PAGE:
Channels Analytics Example

Channels allow you to see organic search vs. paid search and social vs direct. You can see and compare all of your marketing channels in one location.

For example, paid search is a combination of CPC, PPC and paid advertising as mediums. Additionally, ad distribution network is not “content,” but combined, they yield the paid search channel.

Another channel, social, uses regular expressions to group the mediums of social, social-media or social media. Also, social source referral is true into a channel of social.

With this in mind, it is then important to align your utm_source and utm_medium so it conforms to these preset Channel Groupings. If you’d already aligning based on matching Mediums (previous section), you should be all set.

But it’s important to understand this alternative means of seeing the data as it’s a primary report within Analytics.

Name the channel “Employee Advocacy,” set the “source” as “is one of” and then add the following sources, one on each line: “bambu”, “sprout” and any others that you use.

channel group settings example

Now that we have an “Employee Advocacy” channel we can have this source of traffic grouped and available for comparing against other sources like Organic Search, Advertising, Social Media and more.

Analyzing Your Efforts Within Google Analytics

In order for Google Analytics to provide real value, your reports need to be tied to the measurable goals within Analytics. You should also tie Analytics to anything that relates to your online strategy.

Each strategic goal or buyer persona aligned with goals needs to be defined. Once defined, you can then structure ways to measure the success of those goals being met.

Learn how to define and set up goals in Analytics in this guide.

Below we’re providing some hypothetic goals and goal-tracking ideas for different Employee Advocacy campaigns that you might be running:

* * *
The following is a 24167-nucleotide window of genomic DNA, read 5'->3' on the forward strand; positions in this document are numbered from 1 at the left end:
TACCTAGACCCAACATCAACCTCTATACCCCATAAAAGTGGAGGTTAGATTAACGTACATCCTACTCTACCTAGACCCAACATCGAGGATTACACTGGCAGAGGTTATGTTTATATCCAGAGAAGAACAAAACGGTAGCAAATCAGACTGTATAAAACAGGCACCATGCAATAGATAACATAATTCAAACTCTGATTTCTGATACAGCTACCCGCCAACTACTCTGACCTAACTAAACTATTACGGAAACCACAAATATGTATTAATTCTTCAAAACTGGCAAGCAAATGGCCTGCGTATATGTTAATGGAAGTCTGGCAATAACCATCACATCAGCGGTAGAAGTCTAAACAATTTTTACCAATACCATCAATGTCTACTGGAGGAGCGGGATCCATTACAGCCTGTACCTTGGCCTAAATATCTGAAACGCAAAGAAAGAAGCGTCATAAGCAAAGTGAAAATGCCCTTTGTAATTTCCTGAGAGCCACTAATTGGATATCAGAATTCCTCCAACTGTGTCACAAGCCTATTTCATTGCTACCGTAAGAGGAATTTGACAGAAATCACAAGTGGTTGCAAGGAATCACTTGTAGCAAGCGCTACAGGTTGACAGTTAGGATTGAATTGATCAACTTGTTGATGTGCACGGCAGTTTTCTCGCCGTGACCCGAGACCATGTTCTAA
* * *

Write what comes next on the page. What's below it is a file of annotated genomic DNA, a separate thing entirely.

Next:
Tracking for HR & Recruitment

For many businesses HR and recruiting occur through their website. Specifically, job postings on their website are tied to a contact form for submitting.

To measure HR and recruitment efforts as goals, we’ll likely want to identify a goal completion as a submission of the final form. This can happen through a “destination goal” occurring by having the submissions go to a “thank you” page and tracking that thank you page as a destination.

Or you can have the form send Google Analytics events to Analytics upon submission and using them to capture an “event goal.”

Once these goals are set up in Google Analytics, we’ll can see the source, medium, and campaigns that lead to these goal completions. We can also see their goal conversion rate and reverse goal path.

With a little programming, you’ll capture the campaign information (employee name) and include that into the form submission through a hidden form field. This will tie a specific application to a specific employee advocate.

Tracking for Sales & Social Selling

Who brought that new client or customer into our sales funnel? Using campaign tracking we can now attribute sales or client leads to employee advocacy and possibly even to specific employees.

If the website is an ecommerce site, setting up ecommerce within Analytics takes a bit of extra customization. But the amount of intelligence you will gain is incredible. Everything from revenue amounts per user or session to which products were purchased and how much in sales came from different products to funnel paths and drop offs will all there.

ecommerce funnel

But more importantly, we can go into the campaign reports within Analytics and start seeing how these campaigns resulted in sales and goal completions.

ecommerce campaigns

Tracking for Marketing

For general marketing, we still want to have goal completions established such as goals for contact form completions. However, we might also have them established for things like PDF downloads, initiating a live chat or a click-to-call click.

It’s possible we would also want to measure things such as:

  • Quality of traffic sent from viewing campaigns
  • Measuring depth of a visit
  • Time spent on site
  • Number or percentage of first-time visitors

Other things to measure could be activities within the site like outbound marketing goals such as newsletter signups or shares to social.

You could also measure the effectiveness of your Google Amp pages. Not sure what to do with Amp? Read this guide here.

Conclusion

Employee Advocacy can be a powerful marketing and sales tool. It lets us reach new and valuable people through our own employees.

But like any traffic source, it needs to be identified and measured effectively so it can be judged against itself as well as other sources of traffic. It needs to have goals and be measured in terms of meeting those goals.

Get started now by Establishing Goals in your Google Analytics, Customize your Channel Groupings, Making use of UTM encoding best practices and create some Custom Dashboards to enable easy visualization of your traffic metrics.